WASHINGTON Nov 5 The U.S. derivatives regulator
on Tuesday launched a plan to curb commodity market speculation,
reviving a crucial Wall Street reform after a judge knocked down
an earlier version of its rule on position limits.
The redrafted rule by the Commodity Futures Trading
Commission will allow exemptions for positions held by firms in
which banks own stakes of up to 50 percent, the agency said in
documents prepared ahead of a public vote.
An earlier version of the rule had set the hurdle at 10
percent, a level that was deemed draconian by the industry,
which then gained a victory over the agency when a District
Court vacated the rule in September 2012.
The rule has been one of the most hotly debated aspects of
an overhaul of Wall Street after the financial crisis. It comes
as some of the largest global banks face political pressure to
reduce their control over commodities markets.
The Dodd-Frank law gave the CFTC greater powers to limit
positions held by large traders to prevent them from cornering
the market, while exempting farmers and others who use futures
and swaps to protect against price swings.
The CFTC's public vote on the proposed rule is normally a
sign that a majority of commissioners is in favor. The rule will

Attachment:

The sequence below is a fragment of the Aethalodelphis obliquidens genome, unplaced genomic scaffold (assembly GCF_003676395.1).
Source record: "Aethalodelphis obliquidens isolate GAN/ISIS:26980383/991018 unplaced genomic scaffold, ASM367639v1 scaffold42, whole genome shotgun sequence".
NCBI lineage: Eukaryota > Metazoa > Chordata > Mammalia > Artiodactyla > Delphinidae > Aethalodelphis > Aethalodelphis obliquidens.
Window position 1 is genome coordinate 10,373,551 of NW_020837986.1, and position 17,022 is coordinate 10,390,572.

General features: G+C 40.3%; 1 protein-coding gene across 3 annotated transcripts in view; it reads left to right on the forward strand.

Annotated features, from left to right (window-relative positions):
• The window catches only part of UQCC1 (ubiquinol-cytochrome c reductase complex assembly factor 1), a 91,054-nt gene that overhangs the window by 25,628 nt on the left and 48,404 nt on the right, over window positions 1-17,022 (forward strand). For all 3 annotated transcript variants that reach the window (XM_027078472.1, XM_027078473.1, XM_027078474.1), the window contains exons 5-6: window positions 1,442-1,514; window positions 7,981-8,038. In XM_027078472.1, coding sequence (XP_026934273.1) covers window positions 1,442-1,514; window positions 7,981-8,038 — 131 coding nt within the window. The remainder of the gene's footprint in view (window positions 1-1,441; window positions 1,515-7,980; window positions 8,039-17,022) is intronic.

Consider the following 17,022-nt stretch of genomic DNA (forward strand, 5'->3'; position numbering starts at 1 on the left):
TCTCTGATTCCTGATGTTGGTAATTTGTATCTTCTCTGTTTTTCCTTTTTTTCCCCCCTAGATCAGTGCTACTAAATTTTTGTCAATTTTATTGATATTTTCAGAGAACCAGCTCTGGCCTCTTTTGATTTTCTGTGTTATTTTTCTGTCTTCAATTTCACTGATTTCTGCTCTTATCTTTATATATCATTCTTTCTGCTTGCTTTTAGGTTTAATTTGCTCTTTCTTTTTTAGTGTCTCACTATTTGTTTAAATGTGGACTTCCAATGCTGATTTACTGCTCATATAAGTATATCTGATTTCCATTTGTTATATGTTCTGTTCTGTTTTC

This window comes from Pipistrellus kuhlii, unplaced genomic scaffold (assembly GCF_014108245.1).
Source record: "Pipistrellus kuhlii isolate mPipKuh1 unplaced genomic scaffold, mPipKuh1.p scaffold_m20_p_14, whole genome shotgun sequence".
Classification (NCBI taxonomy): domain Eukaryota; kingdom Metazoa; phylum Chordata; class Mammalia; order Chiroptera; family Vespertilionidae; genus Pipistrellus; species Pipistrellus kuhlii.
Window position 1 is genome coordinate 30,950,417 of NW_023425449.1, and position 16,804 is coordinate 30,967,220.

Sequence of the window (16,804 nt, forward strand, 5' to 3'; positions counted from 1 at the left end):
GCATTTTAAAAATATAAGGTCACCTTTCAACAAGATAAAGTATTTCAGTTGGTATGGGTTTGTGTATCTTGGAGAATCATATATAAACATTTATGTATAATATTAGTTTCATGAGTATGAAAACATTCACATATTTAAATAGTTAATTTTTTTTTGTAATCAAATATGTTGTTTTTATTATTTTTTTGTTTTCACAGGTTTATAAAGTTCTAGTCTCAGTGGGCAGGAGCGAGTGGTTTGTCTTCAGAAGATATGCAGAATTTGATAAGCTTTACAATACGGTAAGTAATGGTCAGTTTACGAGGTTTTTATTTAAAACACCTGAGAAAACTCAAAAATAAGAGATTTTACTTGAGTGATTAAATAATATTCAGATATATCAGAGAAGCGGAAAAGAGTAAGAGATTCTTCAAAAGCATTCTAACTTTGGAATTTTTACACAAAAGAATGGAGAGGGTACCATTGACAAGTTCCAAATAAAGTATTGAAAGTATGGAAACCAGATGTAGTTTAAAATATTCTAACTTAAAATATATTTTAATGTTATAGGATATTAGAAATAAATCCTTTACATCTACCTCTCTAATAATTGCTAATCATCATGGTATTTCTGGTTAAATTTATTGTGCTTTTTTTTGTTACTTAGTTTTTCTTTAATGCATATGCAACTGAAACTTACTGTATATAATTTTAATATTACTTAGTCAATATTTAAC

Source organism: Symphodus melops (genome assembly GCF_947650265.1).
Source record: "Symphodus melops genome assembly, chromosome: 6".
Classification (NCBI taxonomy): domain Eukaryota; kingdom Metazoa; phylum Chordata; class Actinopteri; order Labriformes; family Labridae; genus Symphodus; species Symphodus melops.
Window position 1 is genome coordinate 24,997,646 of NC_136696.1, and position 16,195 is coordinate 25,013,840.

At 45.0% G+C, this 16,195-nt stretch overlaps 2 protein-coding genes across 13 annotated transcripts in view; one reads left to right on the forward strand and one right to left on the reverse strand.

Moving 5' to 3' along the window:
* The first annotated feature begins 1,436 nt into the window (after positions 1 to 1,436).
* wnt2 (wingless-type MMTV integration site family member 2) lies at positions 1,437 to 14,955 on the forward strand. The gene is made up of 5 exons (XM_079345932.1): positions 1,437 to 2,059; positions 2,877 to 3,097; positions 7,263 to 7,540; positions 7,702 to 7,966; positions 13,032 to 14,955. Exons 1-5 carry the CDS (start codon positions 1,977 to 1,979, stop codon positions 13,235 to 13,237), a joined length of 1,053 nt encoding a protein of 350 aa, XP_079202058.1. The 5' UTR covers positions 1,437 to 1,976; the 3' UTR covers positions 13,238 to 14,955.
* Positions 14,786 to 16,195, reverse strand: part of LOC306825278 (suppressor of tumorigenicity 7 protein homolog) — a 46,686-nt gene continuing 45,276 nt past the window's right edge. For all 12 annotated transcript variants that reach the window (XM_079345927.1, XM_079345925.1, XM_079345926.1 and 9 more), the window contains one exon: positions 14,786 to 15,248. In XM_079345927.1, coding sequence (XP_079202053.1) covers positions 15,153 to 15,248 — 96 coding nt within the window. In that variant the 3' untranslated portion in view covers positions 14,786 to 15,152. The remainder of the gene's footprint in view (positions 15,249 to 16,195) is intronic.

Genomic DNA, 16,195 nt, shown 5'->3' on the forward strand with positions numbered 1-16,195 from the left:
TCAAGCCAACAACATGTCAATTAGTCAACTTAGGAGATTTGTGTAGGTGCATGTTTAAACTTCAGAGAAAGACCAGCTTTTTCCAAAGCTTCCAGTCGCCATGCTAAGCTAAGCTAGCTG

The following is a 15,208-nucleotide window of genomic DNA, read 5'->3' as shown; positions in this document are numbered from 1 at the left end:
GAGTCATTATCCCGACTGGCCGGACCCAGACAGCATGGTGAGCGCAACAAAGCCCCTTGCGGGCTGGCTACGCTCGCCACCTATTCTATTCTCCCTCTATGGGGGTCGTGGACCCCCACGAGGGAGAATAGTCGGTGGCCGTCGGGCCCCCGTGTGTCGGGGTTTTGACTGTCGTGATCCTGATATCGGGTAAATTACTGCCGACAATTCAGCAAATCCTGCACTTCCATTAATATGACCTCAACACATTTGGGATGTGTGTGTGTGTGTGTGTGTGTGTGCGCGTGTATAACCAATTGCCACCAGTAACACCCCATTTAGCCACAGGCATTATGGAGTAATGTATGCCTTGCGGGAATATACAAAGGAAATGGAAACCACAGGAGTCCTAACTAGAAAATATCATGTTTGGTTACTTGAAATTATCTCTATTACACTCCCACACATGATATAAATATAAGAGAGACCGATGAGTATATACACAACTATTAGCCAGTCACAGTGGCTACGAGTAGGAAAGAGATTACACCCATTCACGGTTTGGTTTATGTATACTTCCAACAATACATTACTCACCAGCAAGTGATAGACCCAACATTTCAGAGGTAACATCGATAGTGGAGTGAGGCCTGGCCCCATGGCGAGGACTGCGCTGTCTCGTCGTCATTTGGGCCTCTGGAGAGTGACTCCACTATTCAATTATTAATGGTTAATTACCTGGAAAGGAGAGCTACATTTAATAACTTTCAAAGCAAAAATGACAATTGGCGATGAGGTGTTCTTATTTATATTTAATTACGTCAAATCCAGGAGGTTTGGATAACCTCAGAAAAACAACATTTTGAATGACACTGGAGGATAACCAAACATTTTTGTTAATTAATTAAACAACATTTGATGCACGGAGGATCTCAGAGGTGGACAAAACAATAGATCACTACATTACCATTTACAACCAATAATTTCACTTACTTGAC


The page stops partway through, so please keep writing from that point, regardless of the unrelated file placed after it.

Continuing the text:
then be opened up for comment.
The easier so-called aggregation hurdles for firms - above
which they need to count positions their affiliates hold to
their own - removes an important irritant for banks, which had
complained it would send costs soaring.
To use the exemption, trading firms - often large banks such
as Goldman Sachs and Barclays - will need to
prove they do not control the affiliate. Above that only
non-consolidated units can be exempted.
Reuters had first reported the main changes in the CFTC's
newly drafted rule.
The CFTC's rules will limit a trader's maximum size in
derivatives to 25 percent of the estimated deliverable supply of
the underlying commodity, for a range of agricultural, energy
and metal contracts.
The new rule also reintroduced so-called conditional limits,
which allow traders to hold five times as much as that limit in
cash-settled contracts provided that they do not hold a single
position physical-settled contracts.
The text of the rule, which was several hundred pages long
according to CFTC staff, will also change certain details of
what constitutes hedging - an activity that is exempted from
position limits under the Dodd-Frank law.
The rule will no longer allow an exemption for derivative
contracts entered into by traders to make good rent they pay on
empty storage facilities, CFTC staff said.
The agency had found no sufficient link between market
prices and storage facility rents to allow the practice, a form
of anticipatory hedging, the staff said.
The CFTC staff also said that futures exchange CME Group Inc
had provided new estimates of deliverable supply that
were higher than the CFTC had initially used, so that the
percentage position limits were also higher.